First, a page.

NFL changes how it treats footballs on gameday


In response to the media circus that has become “deflategate,” the NFL has implemented some changes considering how they handle game balls, how they verify those balls and how referees report their findings to league officials.

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This all stems from one cold rainy night back in January when Tom Brady and the New England Patriots throttled the Indianapolis Colts in an AFC Championship game that was over before it started. However, referee Walt Anderson’s recollection of pressure gauge readings on game balls

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prior to kick off and a pit-stop at the stadium bathroom facilities made by former Patriot’s employee Jim McNally, while the game balls were in his possession, have prompted quite series of events.

Believe it or not, prior to this season referees were not required to take pressure readings of footballs prior to games. They were not required to number/verify the balls. None of the voluntary pregame checks were overseen by an NFL employee. And maybe most damning, the balls were not escorted to the field by an NFL representative. Even in cases where the game balls were checked prior to contests, they could easily be manipulated prior to reaching the field.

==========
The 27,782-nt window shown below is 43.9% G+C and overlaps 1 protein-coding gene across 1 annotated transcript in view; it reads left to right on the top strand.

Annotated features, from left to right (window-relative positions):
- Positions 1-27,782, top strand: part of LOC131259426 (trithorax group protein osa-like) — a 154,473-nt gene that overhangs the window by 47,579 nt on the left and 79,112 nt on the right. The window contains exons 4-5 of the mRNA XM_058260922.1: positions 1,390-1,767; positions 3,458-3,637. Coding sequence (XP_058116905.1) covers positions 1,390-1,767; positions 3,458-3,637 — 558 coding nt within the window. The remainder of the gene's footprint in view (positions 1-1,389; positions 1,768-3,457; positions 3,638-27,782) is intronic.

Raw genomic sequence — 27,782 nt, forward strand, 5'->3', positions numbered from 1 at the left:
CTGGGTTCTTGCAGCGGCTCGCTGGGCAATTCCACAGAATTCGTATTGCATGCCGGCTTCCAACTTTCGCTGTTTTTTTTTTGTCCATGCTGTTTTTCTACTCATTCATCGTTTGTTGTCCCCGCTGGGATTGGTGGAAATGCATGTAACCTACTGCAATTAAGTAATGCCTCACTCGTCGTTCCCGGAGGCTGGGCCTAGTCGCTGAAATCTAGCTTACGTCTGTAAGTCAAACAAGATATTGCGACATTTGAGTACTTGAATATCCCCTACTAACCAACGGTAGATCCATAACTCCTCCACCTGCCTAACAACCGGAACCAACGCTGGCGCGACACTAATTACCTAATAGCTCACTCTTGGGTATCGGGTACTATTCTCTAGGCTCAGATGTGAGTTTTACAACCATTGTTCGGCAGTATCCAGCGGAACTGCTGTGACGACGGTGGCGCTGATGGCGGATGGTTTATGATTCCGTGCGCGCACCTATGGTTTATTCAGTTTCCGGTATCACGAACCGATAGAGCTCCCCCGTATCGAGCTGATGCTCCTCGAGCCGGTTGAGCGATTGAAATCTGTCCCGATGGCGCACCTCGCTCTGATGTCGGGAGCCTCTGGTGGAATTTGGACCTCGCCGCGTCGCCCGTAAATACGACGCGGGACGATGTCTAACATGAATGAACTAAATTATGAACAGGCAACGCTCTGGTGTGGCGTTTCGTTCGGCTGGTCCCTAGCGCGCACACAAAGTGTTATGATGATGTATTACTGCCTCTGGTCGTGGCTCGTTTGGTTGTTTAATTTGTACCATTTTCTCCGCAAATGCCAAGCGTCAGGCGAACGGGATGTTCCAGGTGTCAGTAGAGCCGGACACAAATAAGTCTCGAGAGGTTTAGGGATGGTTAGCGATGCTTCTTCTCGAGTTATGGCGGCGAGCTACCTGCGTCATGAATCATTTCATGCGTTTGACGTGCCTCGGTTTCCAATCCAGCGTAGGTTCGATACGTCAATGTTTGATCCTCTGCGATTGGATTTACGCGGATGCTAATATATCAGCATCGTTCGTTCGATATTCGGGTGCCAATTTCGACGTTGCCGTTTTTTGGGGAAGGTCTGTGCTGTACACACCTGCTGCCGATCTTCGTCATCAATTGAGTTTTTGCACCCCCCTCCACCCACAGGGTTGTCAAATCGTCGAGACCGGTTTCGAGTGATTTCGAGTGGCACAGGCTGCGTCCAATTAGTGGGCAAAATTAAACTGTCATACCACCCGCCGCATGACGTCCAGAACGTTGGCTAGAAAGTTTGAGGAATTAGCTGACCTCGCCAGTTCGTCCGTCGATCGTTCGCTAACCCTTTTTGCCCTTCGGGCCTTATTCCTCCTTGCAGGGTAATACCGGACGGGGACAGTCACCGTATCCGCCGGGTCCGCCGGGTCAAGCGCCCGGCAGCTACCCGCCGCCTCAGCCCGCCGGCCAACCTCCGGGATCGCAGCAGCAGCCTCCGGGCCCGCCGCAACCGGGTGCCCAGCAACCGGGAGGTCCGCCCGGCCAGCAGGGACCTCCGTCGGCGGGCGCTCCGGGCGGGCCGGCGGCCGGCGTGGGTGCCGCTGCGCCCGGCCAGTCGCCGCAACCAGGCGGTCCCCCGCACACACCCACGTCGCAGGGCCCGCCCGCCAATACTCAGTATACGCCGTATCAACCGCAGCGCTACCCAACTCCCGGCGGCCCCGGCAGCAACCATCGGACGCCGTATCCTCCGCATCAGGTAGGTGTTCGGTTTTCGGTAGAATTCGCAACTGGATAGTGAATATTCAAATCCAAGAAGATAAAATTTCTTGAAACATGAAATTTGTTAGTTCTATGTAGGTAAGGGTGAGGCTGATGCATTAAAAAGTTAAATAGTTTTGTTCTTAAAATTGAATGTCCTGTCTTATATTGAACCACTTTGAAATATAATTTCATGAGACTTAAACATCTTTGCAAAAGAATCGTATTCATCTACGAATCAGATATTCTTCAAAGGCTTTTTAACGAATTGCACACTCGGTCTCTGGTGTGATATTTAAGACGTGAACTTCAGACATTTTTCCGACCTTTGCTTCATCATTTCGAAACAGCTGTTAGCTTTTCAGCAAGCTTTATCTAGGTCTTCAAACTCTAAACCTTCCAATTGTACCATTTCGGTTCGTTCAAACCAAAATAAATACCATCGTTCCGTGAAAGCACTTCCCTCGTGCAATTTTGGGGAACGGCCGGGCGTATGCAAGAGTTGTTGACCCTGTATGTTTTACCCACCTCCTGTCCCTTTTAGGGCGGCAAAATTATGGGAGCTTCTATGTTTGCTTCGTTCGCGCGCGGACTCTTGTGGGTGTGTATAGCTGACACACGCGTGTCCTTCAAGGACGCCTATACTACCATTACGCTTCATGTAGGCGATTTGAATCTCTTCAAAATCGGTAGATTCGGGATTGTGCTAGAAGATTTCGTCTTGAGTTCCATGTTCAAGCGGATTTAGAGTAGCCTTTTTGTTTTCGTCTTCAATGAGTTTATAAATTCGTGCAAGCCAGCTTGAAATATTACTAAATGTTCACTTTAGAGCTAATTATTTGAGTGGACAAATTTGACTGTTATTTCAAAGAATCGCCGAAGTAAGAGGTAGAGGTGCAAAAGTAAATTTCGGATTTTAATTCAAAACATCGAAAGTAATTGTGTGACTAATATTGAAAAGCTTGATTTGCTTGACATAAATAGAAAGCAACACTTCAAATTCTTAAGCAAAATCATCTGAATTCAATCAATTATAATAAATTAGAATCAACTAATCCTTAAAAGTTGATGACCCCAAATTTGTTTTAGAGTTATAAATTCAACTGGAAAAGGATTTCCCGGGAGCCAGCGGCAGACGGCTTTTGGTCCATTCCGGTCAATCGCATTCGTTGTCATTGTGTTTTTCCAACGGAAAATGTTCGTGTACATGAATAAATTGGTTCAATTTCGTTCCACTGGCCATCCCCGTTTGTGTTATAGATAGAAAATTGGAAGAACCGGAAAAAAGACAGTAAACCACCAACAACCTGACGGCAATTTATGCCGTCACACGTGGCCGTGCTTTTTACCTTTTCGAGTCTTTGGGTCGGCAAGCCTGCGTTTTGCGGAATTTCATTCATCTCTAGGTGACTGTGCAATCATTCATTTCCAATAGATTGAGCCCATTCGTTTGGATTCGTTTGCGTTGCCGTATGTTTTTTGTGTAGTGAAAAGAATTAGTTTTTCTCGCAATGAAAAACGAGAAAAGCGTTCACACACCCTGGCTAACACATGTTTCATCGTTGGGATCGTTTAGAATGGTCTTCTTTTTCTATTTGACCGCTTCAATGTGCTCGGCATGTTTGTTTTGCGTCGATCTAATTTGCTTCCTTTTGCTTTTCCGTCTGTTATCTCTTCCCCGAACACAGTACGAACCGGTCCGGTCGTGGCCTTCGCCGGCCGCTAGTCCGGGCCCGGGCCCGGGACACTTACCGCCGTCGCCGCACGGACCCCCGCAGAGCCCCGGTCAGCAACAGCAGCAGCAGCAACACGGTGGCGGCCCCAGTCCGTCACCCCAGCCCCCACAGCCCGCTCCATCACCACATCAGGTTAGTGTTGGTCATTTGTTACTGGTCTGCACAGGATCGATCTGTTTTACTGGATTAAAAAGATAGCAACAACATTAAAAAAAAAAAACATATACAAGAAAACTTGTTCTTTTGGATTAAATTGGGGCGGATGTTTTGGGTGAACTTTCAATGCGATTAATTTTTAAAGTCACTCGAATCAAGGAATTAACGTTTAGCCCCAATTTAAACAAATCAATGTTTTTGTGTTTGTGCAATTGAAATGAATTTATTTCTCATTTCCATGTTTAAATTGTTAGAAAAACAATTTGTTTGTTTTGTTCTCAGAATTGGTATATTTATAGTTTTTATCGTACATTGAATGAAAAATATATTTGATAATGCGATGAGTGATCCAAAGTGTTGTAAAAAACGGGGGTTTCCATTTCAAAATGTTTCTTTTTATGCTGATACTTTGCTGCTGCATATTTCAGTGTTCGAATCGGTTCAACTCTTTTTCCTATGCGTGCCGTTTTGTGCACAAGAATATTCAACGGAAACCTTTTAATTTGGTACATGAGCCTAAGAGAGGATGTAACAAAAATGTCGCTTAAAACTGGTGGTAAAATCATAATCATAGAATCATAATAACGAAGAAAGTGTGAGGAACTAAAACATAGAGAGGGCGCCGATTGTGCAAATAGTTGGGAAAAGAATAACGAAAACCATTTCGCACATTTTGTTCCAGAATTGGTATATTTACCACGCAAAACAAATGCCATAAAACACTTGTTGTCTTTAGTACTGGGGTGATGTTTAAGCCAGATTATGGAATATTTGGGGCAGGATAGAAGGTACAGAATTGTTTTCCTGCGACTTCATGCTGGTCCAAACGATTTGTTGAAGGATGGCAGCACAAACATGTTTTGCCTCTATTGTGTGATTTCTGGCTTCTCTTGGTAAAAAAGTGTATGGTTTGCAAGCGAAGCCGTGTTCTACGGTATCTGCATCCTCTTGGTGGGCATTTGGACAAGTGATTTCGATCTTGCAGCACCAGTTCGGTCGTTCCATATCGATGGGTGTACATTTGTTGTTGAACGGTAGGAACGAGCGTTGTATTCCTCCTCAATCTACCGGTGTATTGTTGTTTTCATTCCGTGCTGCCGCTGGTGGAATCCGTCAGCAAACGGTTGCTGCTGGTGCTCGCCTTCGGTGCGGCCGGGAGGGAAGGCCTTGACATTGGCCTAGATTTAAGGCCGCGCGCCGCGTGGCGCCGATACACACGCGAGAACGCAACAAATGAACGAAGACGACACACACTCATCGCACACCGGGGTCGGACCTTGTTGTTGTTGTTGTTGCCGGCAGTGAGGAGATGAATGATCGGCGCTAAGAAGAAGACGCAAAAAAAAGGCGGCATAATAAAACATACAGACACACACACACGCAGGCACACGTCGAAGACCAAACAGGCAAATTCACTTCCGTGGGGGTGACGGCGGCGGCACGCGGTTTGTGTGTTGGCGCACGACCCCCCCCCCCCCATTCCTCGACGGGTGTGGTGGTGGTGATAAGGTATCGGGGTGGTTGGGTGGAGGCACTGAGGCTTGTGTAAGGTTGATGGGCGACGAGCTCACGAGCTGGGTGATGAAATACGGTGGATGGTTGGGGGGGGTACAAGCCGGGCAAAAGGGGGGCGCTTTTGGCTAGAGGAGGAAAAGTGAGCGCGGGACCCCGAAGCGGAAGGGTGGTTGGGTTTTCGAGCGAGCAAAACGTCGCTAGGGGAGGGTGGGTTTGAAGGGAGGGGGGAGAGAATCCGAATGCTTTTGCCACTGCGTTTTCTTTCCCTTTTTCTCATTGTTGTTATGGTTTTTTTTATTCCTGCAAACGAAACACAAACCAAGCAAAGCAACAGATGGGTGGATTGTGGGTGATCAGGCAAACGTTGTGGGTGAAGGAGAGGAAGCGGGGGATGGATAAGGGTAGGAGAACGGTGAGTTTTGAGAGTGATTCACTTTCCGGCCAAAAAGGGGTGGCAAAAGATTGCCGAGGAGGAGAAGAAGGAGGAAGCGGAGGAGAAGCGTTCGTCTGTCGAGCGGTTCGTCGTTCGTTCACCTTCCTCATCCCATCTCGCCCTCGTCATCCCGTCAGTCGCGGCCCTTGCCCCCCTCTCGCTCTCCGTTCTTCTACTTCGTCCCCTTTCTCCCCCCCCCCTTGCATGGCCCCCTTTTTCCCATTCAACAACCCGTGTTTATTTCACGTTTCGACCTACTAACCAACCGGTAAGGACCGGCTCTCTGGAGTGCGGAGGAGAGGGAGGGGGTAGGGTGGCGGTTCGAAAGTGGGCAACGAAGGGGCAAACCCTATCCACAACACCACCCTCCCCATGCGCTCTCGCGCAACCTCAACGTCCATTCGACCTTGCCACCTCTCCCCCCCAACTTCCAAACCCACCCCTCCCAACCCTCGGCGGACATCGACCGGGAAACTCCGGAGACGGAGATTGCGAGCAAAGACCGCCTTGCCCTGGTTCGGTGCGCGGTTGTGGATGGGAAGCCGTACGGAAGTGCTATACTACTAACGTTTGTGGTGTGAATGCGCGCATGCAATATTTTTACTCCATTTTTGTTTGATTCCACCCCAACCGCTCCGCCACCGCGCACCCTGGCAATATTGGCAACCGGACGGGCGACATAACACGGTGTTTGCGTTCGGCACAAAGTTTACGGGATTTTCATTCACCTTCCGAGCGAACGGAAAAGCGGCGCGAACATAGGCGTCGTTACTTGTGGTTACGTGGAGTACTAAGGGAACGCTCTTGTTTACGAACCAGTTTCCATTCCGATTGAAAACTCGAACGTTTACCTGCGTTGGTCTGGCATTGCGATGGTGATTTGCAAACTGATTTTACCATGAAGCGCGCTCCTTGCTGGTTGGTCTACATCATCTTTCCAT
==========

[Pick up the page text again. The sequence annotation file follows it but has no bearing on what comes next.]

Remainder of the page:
The NFL will now be using the following six guidelines to prevent future instances of ball tampering.

– Wilson Sporting Goods, the company that supplies the NFL with their official game ball, will certify all pressure gauges used for testing footballs. They will also supply each referee with a primary gauge and a backup gauge. The same gauge must be used for testing PSI levels prior to, during and after a specific contest.

– A member of NFL security will oversee two game officials recording PSI levels of all 24 balls, 12 primary and 12 backup, prepared by each team. This will be completed two hours and 15 minutes prior to kickoff. Only balls that test between 12.5 and 13.5 PSI will be approved. Any ball that does not test in that range will be altered to 13.0 PSI.

– Once each ball has been successfully tested it will be numbered and stamped by an official.

– A kicking ball coordinator will assume possession of the balls until ten minutes before kickoff. The NFL, not the respective teams, will employ the kicking ball coordinator. At the appropriate time, the kicking ball coordinator, accompanied by a game official and NFL security will make their way to the replay stations. Security will then distribute 12 balls to each team.

– During randomly selected games, balls will be checked at half time for PSI discrepancies. At this time, the 12 back up balls, which are stored in the official’s locker room, will be utilized and escorted to the field by NFL security. PSI will once again be checked at the end of the game.

– The referee is required to submit all readings to the NFL by noon time the following day.

These precautions certainly seem like a better way to control the quality and consistency of the footballs used on game day, but shame on the NFL for not recognizing what some consider wide spread football manipulation of game balls. Better late than never.